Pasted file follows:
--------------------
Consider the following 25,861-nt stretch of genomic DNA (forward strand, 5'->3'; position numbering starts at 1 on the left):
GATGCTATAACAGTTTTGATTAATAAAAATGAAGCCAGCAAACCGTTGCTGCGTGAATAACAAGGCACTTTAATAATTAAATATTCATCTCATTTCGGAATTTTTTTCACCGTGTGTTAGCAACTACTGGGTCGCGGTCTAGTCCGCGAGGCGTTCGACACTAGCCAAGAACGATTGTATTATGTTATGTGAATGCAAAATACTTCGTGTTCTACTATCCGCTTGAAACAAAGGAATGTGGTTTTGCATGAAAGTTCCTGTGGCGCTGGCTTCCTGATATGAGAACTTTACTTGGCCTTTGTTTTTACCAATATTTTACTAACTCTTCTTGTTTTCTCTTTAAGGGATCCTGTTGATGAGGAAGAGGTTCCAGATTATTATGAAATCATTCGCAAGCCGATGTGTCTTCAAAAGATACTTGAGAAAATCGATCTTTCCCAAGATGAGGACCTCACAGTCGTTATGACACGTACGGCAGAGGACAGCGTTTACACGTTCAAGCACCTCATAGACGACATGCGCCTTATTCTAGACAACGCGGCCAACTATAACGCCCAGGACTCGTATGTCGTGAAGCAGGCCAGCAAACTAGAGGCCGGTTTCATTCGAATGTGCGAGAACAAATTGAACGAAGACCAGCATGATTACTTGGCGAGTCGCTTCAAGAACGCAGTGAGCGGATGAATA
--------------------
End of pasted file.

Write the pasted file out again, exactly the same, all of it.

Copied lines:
Consider the following 25,861-nt stretch of genomic DNA (forward strand, 5'->3'; position numbering starts at 1 on the left):
GATGCTATAACAGTTTTGATTAATAAAAATGAAGCCAGCAAACCGTTGCTGCGTGAATAACAAGGCACTTTAATAATTAAATATTCATCTCATTTCGGAATTTTTTTCACCGTGTGTTAGCAACTACTGGGTCGCGGTCTAGTCCGCGAGGCGTTCGACACTAGCCAAGAACGATTGTATTATGTTATGTGAATGCAAAATACTTCGTGTTCTACTATCCGCTTGAAACAAAGGAATGTGGTTTTGCATGAAAGTTCCTGTGGCGCTGGCTTCCTGATATGAGAACTTTACTTGGCCTTTGTTTTTACCAATATTTTACTAACTCTTCTTGTTTTCTCTTTAAGGGATCCTGTTGATGAGGAAGAGGTTCCAGATTATTATGAAATCATTCGCAAGCCGATGTGTCTTCAAAAGATACTTGAGAAAATCGATCTTTCCCAAGATGAGGACCTCACAGTCGTTATGACACGTACGGCAGAGGACAGCGTTTACACGTTCAAGCACCTCATAGACGACATGCGCCTTATTCTAGACAACGCGGCCAACTATAACGCCCAGGACTCGTATGTCGTGAAGCAGGCCAGCAAACTAGAGGCCGGTTTCATTCGAATGTGCGAGAACAAATTGAACGAAGACCAGCATGATTACTTGGCGAGTCGCTTCAAGAACGCAGTGAGCGGATGAATA